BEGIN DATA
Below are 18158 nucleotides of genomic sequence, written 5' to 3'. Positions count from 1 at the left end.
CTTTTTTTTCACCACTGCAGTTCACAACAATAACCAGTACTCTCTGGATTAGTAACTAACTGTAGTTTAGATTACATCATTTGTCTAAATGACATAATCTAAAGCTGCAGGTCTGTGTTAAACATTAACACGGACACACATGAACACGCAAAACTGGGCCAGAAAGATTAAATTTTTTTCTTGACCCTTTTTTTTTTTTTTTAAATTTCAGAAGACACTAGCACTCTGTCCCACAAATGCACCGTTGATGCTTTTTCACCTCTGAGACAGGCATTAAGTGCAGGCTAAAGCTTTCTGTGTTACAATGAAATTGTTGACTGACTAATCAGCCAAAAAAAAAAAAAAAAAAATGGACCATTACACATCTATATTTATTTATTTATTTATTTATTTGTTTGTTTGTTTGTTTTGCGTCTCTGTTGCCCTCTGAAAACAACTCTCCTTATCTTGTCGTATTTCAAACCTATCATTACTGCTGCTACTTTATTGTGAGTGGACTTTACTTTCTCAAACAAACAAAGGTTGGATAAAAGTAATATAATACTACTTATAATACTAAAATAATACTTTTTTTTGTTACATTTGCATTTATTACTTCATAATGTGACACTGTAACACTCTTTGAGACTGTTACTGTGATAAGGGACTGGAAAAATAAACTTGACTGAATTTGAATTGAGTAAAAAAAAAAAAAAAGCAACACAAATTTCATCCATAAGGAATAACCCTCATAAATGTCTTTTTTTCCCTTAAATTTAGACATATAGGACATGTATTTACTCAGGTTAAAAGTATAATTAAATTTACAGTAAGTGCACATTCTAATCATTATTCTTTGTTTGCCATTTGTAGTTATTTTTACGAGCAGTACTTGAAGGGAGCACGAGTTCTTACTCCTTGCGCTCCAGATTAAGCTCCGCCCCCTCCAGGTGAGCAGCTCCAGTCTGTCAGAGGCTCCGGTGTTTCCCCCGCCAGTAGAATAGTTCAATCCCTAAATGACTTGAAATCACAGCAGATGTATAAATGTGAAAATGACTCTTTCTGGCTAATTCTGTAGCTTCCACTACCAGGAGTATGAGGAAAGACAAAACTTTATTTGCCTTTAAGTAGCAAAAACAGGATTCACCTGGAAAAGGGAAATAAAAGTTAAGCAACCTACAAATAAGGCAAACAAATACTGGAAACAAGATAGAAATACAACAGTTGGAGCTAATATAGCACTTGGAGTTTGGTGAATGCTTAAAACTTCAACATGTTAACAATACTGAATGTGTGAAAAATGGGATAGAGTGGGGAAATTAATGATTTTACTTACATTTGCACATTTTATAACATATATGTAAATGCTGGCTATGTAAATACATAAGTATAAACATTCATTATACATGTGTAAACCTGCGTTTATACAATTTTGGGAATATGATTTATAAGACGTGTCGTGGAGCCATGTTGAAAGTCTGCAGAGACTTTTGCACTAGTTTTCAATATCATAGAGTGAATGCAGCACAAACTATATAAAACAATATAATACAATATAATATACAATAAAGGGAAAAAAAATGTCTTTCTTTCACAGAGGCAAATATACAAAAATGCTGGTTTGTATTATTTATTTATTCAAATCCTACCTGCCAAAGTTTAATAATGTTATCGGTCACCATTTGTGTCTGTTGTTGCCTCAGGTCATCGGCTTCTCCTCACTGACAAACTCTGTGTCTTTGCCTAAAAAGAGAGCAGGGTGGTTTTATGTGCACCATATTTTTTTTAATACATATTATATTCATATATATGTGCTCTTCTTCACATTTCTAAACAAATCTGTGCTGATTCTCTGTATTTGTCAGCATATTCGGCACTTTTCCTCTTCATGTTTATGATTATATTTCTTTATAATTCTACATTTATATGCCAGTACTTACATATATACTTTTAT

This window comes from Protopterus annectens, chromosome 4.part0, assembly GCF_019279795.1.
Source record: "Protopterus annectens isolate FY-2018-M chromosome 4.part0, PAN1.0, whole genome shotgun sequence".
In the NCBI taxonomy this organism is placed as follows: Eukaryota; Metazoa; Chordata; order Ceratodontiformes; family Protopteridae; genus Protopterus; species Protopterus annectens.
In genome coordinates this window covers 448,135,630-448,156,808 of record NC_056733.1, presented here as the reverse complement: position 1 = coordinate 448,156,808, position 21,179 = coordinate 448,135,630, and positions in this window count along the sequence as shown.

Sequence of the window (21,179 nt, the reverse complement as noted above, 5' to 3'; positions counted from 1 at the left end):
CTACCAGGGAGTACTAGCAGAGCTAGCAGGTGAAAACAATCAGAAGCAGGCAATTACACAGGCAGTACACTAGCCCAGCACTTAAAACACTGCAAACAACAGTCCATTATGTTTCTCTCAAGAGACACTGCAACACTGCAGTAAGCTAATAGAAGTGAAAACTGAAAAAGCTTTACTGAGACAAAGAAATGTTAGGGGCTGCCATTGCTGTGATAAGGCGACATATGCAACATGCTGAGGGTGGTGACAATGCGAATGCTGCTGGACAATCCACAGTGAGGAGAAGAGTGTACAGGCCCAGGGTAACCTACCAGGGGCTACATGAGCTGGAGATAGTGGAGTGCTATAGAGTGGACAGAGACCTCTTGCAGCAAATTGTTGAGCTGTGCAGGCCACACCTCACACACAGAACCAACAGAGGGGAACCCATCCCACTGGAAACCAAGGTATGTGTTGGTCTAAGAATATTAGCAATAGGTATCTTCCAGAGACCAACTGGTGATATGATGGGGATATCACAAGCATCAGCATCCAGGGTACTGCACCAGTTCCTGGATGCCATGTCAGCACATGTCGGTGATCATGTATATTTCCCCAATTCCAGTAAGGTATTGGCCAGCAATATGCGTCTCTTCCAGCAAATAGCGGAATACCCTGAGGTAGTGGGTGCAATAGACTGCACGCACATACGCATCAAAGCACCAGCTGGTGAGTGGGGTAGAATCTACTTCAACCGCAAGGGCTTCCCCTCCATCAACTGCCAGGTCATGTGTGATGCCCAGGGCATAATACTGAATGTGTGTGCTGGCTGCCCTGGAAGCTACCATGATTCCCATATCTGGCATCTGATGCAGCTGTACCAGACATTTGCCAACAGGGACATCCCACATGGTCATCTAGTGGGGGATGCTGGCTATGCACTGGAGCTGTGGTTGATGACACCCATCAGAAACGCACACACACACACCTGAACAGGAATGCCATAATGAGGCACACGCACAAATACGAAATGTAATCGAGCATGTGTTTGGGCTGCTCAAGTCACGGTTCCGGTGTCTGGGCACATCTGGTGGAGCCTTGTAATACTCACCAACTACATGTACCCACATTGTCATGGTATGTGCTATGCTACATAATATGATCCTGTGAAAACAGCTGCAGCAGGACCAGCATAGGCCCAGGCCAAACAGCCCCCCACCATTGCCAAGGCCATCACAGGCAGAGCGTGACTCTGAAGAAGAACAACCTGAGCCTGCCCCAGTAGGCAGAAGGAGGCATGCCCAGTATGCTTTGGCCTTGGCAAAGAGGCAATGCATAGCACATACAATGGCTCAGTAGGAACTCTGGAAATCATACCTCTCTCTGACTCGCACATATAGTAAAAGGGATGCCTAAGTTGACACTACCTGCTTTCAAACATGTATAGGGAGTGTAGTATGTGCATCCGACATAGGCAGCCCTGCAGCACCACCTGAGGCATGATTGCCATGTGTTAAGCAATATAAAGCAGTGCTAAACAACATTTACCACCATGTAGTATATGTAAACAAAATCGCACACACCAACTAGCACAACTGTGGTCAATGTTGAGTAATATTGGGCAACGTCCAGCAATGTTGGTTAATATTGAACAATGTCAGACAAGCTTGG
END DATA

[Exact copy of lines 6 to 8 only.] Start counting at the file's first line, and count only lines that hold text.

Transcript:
In genome coordinates this window covers 448,135,630-448,156,808 of record NC_056733.1, presented here as the reverse complement: position 1 = coordinate 448,156,808, position 21,179 = coordinate 448,135,630, and positions in this window count along the sequence as shown.

Sequence of the window (21,179 nt, the reverse complement as noted above, 5' to 3'; positions counted from 1 at the left end):
CTACCAGGGAGTACTAGCAGAGCTAGCAGGTGAAAACAATCAGAAGCAGGCAATTACACAGGCAGTACACTAGCCCAGCACTTAAAACACTGCAAACAACAGTCCATTATGTTTCTCTCAAGAGACACTGCAACACTGCAGTAAGCTAATAGAAGTGAAAACTGAAAAAGCTTTACTGAGACAAAGAAATGTTAGGGGCTGCCATTGCTGTGATAAGGCGACATATGCAACATGCTGAGGGTGGTGACAATGCGAATGCTGCTGGACAATCCACAGTGAGGAGAAGAGTGTACAGGCCCAGGGTAACCTACCAGGGGCTACATGAGCTGGAGATAGTGGAGTGCTATAGAGTGGACAGAGACCTCTTGCAGCAAATTGTTGAGCTGTGCAGGCCACACCTCACACACAGAACCAACAGAGGGGAACCCATCCCACTGGAAACCAAGGTATGTGTTGGTCTAAGAATATTAGCAATAGGTATCTTCCAGAGACCAACTGGTGATATGATGGGGATATCACAAGCATCAGCATCCAGGGTACTGCACCAGTTCCTGGATGCCATGTCAGCACATGTCGGTGATCATGTATATTTCCCCAATTCCAGTAAGGTATTGGCCAGCAATATGCGTCTCTTCCAGCAAATAGCGGAATACCCTGAGGTAGTGGGTGCAATAGACTGCACGCACATACGCATCAAAGCACCAGCTGGTGAGTGGGGTAGAATCTACTTCAACCGCAAGGGCTTCCCCTCCATCAACTGCCAGGTCATGTGTGATGCCCAGGGCATAATACTGAATGTGTGTGCTGGCTGCCCTGGAAGCTACCATGATTCCCATATCTGGCATCTGATGCAGCTGTACCAGACATTTGCCAACAGGGACATCCCACATGGTCATCTAGTGGGGGATGCTGGCTATGCACTGGAGCTGTGGTTGATGACACCCATCAGAAACGCACACACACACACCTGAACAGGAATGCCATAATGAGGCACACGCACAAATACGAAATGTAATCGAGCATGTGTTTGGGCTGCTCAAGTCACGGTTCCGGTGTCTGGGCACATCTGGTGGAGCCTTGTAATACTCACCAACTACATGTACCCACATTGTCATGGTATGTGCTATGCTACATAATATGATCCTGTGAAAACAGCTGCAGCAGGACCAGCATAGGCCCAGGCCAAACAGCCCCCCACCATTGCCAAGGCCATCACAGGCAGAGCGTGACTCTGAAGAAGAACAACCTGAGCCTGCCCCAGTAGGCAGAAGGAGGCATGCCCAGTATGCTTTGGCCTTGGCAAAGAGGCAATGCATAGCACATACAATGGCTCAGTAGGAACTCTGGAAATCATACCTCTCTCTGACTCGCACATATAGTAAAAGGGATGCCTAAGTTGACACTACCTGCTTTCAAACATGTATAGGGAGTGTAGTATGTGCATCCGACATAGGCAGCCCTGCAGCACCACCTGAGGCATGATTGCCATGTGTTAAGCAATATAAAGCAGTGCTAAACAACATTTACCACCATGTAGTATATGTAAACAAAATCGCACACACCAACTAGCACAACTGTGGTCAATGTTGAGTAATATTGGGCAACGTCCAGCAATGTTGGTTAATATTGAACAATGTCAGACAAGCTTGG